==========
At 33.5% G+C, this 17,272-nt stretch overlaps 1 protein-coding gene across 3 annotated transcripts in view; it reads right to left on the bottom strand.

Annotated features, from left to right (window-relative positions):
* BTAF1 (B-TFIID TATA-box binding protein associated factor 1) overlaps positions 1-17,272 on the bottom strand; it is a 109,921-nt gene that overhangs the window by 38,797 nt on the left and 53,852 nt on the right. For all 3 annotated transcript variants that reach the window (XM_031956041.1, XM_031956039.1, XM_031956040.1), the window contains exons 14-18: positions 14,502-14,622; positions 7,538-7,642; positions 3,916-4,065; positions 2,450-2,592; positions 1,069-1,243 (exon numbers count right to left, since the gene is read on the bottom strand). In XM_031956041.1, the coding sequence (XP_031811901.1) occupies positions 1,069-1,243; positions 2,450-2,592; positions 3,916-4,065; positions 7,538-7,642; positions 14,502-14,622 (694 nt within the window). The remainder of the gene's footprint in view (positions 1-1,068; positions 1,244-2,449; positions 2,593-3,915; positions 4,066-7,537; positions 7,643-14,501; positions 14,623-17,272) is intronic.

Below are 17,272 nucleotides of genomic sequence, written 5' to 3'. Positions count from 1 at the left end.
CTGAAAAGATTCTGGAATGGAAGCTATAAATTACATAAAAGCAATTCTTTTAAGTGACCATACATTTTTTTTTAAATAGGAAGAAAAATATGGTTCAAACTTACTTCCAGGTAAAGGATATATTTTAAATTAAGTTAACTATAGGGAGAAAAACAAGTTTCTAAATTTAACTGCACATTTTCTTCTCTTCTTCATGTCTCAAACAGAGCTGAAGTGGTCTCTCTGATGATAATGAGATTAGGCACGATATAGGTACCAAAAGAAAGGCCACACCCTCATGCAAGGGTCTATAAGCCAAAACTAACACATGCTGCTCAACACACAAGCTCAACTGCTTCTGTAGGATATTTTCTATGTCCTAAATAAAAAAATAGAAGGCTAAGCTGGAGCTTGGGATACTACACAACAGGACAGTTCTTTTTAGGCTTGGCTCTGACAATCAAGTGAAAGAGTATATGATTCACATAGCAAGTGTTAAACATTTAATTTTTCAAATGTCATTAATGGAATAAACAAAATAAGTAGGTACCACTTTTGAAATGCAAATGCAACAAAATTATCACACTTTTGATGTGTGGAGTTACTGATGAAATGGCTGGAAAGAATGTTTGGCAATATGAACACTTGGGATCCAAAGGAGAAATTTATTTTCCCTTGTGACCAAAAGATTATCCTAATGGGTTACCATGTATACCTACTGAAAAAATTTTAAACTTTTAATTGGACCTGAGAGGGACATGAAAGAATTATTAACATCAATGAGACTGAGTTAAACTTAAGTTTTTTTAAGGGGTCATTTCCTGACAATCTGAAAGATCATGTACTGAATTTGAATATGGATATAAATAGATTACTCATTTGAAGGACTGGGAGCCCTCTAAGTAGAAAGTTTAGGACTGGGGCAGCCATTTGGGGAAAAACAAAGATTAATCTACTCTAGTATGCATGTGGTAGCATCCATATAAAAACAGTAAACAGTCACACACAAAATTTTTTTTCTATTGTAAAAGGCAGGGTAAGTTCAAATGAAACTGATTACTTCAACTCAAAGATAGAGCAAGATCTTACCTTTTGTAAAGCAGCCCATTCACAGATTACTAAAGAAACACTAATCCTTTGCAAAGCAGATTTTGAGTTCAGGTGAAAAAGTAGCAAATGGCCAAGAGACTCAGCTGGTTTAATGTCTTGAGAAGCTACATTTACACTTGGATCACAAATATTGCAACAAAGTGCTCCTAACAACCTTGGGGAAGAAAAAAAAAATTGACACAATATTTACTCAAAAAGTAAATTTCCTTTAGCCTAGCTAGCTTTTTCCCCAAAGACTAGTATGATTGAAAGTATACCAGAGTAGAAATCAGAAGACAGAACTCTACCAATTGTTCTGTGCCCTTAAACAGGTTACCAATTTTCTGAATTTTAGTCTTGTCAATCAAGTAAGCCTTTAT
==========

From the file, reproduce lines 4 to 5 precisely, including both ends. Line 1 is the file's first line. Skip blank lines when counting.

Below are 17,272 nucleotides of genomic sequence, written 5' to 3'. Positions count from 1 at the left end.
CTGAAAAGATTCTGGAATGGAAGCTATAAATTACATAAAAGCAATTCTTTTAAGTGACCATACATTTTTTTTTAAATAGGAAGAAAAATATGGTTCAAACTTACTTCCAGGTAAAGGATATATTTTAAATTAAGTTAACTATAGGGAGAAAAACAAGTTTCTAAATTTAACTGCACATTTTCTTCTCTTCTTCATGTCTCAAACAGAGCTGAAGTGGTCTCTCTGATGATAATGAGATTAGGCACGATATAGGTACCAAAAGAAAGGCCACACCCTCATGCAAGGGTCTATAAGCCAAAACTAACACATGCTGCTCAACACACAAGCTCAACTGCTTCTGTAGGATATTTTCTATGTCCTAAATAAAAAAATAGAAGGCTAAGCTGGAGCTTGGGATACTACACAACAGGACAGTTCTTTTTAGGCTTGGCTCTGACAATCAAGTGAAAGAGTATATGATTCACATAGCAAGTGTTAAACATTTAATTTTTCAAATGTCATTAATGGAATAAACAAAATAAGTAGGTACCACTTTTGAAATGCAAATGCAACAAAATTATCACACTTTTGATGTGTGGAGTTACTGATGAAATGGCTGGAAAGAATGTTTGGCAATATGAACACTTGGGATCCAAAGGAGAAATTTATTTTCCCTTGTGACCAAAAGATTATCCTAATGGGTTACCATGTATACCTACTGAAAAAATTTTAAACTTTTAATTGGACCTGAGAGGGACATGAAAGAATTATTAACATCAATGAGACTGAGTTAAACTTAAGTTTTTTTAAGGGGTCATTTCCTGACAATCTGAAAGATCATGTACTGAATTTGAATATGGATATAAATAGATTACTCATTTGAAGGACTGGGAGCCCTCTAAGTAGAAAGTTTAGGACTGGGGCAGCCATTTGGGGAAAAACAAAGATTAATCTACTCTAGTATGCATGTGGTAGCATCCATATAAAAACAGTAAACAGTCACACACAAAATTTTTTTTCTATTGTAAAAGGCAGGGTAAGTTCAAATGAAACTGATTACTTCAACTCAAAGATAGAGCAAGATCTTACCTTTTGTAAAGCAGCCCATTCACAGATTACTAAAGAAACACTAATCCTTTGCAAAGCAGATTTTGAGTTCAGGTGAAAAAGTAGCAAATGGCCAAGAGACTCAGCTGGTTTAATGTCTTGAGAAGCTACATTTACACTTGGATCACAAATATTGCAACAAAGTGCTCCTAACAACCTTGGGGAAGAAAAAAAAAATTGACACAATATTTACTCAAAAAGTAAATTTCCTTTAGCCTAGCTAGCTTTTTCCCCAAAGACTAGTATGATTGAAAGTATACCAGAGTAGAAATCAGAAGACAGAACTCTACCAATTGTTCTGTGCCCTTAAACAGGTTACCAATTTTCTGAATTTTAGTCTTGTCAATCAAGTAAGCCTTTAT